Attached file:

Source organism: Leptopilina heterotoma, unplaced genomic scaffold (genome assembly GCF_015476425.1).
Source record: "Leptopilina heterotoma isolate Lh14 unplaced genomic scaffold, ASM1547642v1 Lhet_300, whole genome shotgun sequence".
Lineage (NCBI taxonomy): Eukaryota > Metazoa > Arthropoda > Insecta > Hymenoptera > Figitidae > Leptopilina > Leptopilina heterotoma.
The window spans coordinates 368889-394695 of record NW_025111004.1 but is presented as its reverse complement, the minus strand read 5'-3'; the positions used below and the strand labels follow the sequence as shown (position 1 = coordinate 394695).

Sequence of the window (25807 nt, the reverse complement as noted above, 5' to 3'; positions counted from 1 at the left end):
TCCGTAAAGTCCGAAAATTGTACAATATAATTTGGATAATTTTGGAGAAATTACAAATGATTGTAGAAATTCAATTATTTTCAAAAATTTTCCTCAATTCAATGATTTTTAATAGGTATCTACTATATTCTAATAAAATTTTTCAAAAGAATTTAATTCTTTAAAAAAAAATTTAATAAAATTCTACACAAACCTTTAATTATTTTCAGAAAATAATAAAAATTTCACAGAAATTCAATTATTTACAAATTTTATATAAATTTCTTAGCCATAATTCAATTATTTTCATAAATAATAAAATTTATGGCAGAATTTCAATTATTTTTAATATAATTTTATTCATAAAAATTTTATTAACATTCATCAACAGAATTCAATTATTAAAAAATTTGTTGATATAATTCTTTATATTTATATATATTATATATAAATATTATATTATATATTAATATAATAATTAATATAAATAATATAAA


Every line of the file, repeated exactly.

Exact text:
Source organism: Leptopilina heterotoma, unplaced genomic scaffold (genome assembly GCF_015476425.1).
Source record: "Leptopilina heterotoma isolate Lh14 unplaced genomic scaffold, ASM1547642v1 Lhet_300, whole genome shotgun sequence".
Lineage (NCBI taxonomy): Eukaryota > Metazoa > Arthropoda > Insecta > Hymenoptera > Figitidae > Leptopilina > Leptopilina heterotoma.
The window spans coordinates 368889-394695 of record NW_025111004.1 but is presented as its reverse complement, the minus strand read 5'-3'; the positions used below and the strand labels follow the sequence as shown (position 1 = coordinate 394695).

Sequence of the window (25807 nt, the reverse complement as noted above, 5' to 3'; positions counted from 1 at the left end):
TCCGTAAAGTCCGAAAATTGTACAATATAATTTGGATAATTTTGGAGAAATTACAAATGATTGTAGAAATTCAATTATTTTCAAAAATTTTCCTCAATTCAATGATTTTTAATAGGTATCTACTATATTCTAATAAAATTTTTCAAAAGAATTTAATTCTTTAAAAAAAAATTTAATAAAATTCTACACAAACCTTTAATTATTTTCAGAAAATAATAAAAATTTCACAGAAATTCAATTATTTACAAATTTTATATAAATTTCTTAGCCATAATTCAATTATTTTCATAAATAATAAAATTTATGGCAGAATTTCAATTATTTTTAATATAATTTTATTCATAAAAATTTTATTAACATTCATCAACAGAATTCAATTATTAAAAAATTTGTTGATATAATTCTTTATATTTATATATATTATATATAAATATTATATTATATATTAATATAATAATTAATATAAATAATATAAA